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Differences in perception, approaches to illness, and orientation toward health practices vary widely among different cultures and ethnicities, and so bilingualism has become a very valuable skill for anyone who possesses it. Demographically, bi- or multilingualism has been defined as the presence and use of two or more languages in a modern nation or state (Asher & Simpson, 1994). About 47.3% of the world's population speaks more than one language (Reich, 1986), yet the percentages of bilingual care providers are extremely disproportionate to patient populations. Matching a patient’s ethnic background to a healthcare program in his/her neighborhood, where a care provider of similar ethnic background can deliver medical care has been proven to produce positive effects on the health-seek behaviors and recovery rates of multicultural patients. Ideally, ethnic healthcare services, in a language patients can identify with and by a healthcare provider they can culturally identify with, in a facility located in their community, and at affordable prices depending on their financial situation is the healthcare challenge of a lifetime. An awareness of the various issues that act to influence alcohol and drug behaviors among ethnic populations may help in the identification of strengths and weakness when dealing with patients or coworkers from ethnic neighborhoods. Simple techniques such as language switching in conversation or self-disclosing at intake have been known to have positive effects in many instances. It is interesting to note that the four major ethnic groups most commonly identified in the U.S. were defined so by the federal government purely for research purposes. These four major groups include Asian American, Native American (including Native Indian and Native Eskimo), African American, and non-white Hispanic American and hundreds of distinct ethnic or racial populations, each of which differ markedly in cultural characteristics and health behaviors. Interestingly, most medical research (which is not multicultural to begin with) does not support broad generalizations about specific subpopulations, many of which have not been studied individually, but whom hospitals in different parts of the country serve regardless. The field of education, on the other hand, delves significantly into matters of diversity and multiculturalism, particularly as they affect issues of social justice. Research Issues The most significant gap between research and practice with respect to diversity are lack of familiarity with research results, the lag time between publishing and the adoption of results into the clinical setting, and the cost of introducing new diversity plans into service systems. Most treatment programs operate without benefit of managed care support and within a highly competitive marketplace, risking much on the unproven effects of multicultural training. The gap between research and practice in medicine for racial and ethnic minorities is large concern for counseling professionals, where cross-cultural research on pharmaceuticals and organic pathology is scarce. Studies indicate that many controlled clinical trials used to generate professional treatment guidelines did not consider ethnicity as a variable, a serious issue given that controlled clinical trials offer the highest level of scientific rigor for proving that a particular medication works (Litten & Allen, 1995). Conclusion An obvious point about the principles of consistent life ethic and right to human dignity is that people cannot practice that which they have not learned. Research shows that many Catholics remain ignorant of declarations made by Church leaders. For example, one Gallup poll (D'Antonio; Davidson, Hoge & Wallace, 1989) concluded that fewer than 30% of lay Catholics had heard about the Bishops' pastoral letter on the U.S. economy (Economic Justice For All, 1986) even though it received general news coverage in both prime time and in print (Tamney, et al., 1988). Another poll (Fox, 1987) claimed laity wanted more control in Church matters, yet were not familiar with the official views. The Catholic identity in health care, however, is firmly embedded in the doctrine of Catholic Social Teaching (CST) and can be traced back at least two centuries to Rerum Novarum, the works of St. Thomas Aquinas, and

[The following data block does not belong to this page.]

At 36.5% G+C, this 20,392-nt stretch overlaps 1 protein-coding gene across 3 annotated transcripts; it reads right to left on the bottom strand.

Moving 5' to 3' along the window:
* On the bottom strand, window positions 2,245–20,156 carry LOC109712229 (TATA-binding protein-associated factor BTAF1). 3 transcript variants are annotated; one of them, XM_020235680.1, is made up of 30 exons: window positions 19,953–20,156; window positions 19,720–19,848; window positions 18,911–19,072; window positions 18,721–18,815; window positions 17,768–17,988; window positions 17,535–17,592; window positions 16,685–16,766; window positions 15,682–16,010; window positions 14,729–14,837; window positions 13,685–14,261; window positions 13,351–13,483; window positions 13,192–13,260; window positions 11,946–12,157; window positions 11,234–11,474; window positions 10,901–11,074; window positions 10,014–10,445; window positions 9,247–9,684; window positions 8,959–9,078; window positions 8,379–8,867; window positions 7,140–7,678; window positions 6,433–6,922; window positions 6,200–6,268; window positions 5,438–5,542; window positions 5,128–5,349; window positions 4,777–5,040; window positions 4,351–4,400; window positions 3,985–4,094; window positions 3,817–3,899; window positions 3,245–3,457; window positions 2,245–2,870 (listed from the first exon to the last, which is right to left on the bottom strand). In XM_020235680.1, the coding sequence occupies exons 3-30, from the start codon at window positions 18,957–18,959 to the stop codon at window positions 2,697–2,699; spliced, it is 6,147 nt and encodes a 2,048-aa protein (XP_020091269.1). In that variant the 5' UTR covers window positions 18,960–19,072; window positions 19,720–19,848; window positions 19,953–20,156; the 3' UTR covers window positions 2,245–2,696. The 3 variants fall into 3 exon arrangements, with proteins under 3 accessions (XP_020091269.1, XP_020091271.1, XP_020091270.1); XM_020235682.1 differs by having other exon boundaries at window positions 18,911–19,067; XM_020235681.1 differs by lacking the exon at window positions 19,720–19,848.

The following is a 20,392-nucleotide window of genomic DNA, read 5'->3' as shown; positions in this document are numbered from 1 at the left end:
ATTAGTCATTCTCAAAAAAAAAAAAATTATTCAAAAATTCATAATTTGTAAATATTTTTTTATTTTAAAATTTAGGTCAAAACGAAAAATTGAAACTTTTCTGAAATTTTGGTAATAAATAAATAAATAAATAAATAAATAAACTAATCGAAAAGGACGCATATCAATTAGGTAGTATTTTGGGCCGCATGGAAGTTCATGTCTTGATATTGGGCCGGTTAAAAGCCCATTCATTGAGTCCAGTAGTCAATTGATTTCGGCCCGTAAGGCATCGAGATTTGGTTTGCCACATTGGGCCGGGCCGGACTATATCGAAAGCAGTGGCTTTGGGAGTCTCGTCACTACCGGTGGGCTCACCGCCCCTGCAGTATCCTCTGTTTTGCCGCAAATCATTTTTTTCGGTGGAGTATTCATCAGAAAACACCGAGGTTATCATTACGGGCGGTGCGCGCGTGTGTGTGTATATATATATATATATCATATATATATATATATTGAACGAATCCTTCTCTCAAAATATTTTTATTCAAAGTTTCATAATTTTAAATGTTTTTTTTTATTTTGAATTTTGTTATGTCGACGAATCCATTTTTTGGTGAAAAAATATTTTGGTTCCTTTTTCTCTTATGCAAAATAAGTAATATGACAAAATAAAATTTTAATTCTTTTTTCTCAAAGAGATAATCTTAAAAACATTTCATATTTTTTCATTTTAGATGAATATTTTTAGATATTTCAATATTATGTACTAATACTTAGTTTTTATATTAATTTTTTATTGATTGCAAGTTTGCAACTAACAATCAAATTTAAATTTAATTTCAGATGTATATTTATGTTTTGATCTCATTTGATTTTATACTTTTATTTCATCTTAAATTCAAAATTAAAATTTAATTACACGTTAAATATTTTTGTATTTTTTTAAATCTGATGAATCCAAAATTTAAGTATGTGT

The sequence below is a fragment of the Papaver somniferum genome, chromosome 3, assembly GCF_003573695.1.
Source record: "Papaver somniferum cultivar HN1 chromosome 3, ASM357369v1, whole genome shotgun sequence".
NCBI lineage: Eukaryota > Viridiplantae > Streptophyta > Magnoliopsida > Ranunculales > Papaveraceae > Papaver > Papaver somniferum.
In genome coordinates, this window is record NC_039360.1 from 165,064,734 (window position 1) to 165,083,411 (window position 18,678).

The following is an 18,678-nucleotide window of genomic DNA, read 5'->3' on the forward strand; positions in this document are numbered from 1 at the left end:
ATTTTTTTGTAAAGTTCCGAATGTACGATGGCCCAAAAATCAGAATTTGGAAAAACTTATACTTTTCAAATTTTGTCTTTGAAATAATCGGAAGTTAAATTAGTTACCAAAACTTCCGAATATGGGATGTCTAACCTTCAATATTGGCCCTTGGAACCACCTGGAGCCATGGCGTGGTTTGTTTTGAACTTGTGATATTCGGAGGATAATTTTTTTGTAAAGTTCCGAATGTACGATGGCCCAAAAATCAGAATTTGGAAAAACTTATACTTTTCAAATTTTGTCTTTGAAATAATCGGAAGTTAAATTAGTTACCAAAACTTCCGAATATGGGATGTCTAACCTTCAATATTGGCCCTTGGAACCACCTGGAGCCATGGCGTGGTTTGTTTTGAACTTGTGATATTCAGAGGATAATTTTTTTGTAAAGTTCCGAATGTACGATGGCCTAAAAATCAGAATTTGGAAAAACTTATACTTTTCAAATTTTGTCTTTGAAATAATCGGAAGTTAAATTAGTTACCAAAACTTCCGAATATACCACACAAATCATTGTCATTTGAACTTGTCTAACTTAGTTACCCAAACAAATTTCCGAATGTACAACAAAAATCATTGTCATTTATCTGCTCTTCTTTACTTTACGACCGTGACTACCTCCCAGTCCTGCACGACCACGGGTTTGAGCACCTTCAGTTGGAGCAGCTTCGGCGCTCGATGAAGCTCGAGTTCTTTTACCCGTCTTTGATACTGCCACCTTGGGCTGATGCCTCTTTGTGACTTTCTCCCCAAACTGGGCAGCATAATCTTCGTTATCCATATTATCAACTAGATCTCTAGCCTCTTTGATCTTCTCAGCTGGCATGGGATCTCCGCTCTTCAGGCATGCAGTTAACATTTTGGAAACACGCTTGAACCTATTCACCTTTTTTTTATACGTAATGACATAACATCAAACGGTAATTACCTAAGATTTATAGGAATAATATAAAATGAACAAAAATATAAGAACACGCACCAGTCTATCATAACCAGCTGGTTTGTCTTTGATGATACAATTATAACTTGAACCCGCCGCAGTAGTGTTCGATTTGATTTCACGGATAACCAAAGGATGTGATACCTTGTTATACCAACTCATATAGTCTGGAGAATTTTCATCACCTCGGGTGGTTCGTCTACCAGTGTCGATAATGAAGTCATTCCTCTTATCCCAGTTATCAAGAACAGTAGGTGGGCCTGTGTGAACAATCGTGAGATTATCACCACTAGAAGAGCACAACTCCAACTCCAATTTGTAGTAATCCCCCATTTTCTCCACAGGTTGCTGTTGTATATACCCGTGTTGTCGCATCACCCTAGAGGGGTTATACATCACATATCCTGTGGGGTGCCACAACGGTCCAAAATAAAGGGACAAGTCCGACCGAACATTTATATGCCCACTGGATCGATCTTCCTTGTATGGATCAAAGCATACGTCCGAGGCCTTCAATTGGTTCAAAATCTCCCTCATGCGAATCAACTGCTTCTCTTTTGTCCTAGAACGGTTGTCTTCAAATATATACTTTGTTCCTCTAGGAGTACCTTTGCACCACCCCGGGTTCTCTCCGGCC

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the Bible itself. With advocacy so distinctive to the global promotion of peace and justice, Catholic identity will continue to expand Church doctrine in health care and other industries.
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Appendix 1 Promise of the Catholic Doctor. Approved by the Executive Committee of FIAMC and by the Pontifical Council of the Pastoral for Health Care Workers. I, ___________________ , medical doctor, solemnly promise:
• • •
1. To continually improve my professional abilities, in order to give my patients the best care I can. 2. To respect my patients as human persons, putting their interests ahead of political and economic consideration, and to treat them without prejudice arising from religious, racial, ethnic, socio-economic, or sexual differences. 3. To defend and protect human life from conception to its natural end, believing that human life, transmitted by parents, is created by God and has an eternal destiny that belongs to Him. 4. To refuse to become an instrument of violent or oppressive applications of medicine. 5. To serve the public health, promoting health policies respectful of life and of the dignity and nature of the human person. 6. To cooperate with the applications of just law, except on grounds of conscientious objection when the civil law does not respect human rights, especially the right to life. 7. To work with openness towards every person, independently of their religious beliefs. 8. To donate part of my time for free and charitable care of the poor.
In order to achieve these goals, as a catholic Doctor, I also promise:
• • • •
1. To recognize the Word of God as the inspiration of all my actions, to be faithful to the teachings of the Church, and to form my professional conscience in accord with them. 2. To cultivate a filial relationship with God, nourished by prayer, and to be a faithful witness of Christ. 3. To practice Catholic moral principles, in particular those related to biomedical ethics. 4. To express the benevolence of Christ in my life, and in my relationships with patients, colleagues, and society. 5. To participate in evangelization of the suffering world, in co-operation with the pastoral ministry of the Church.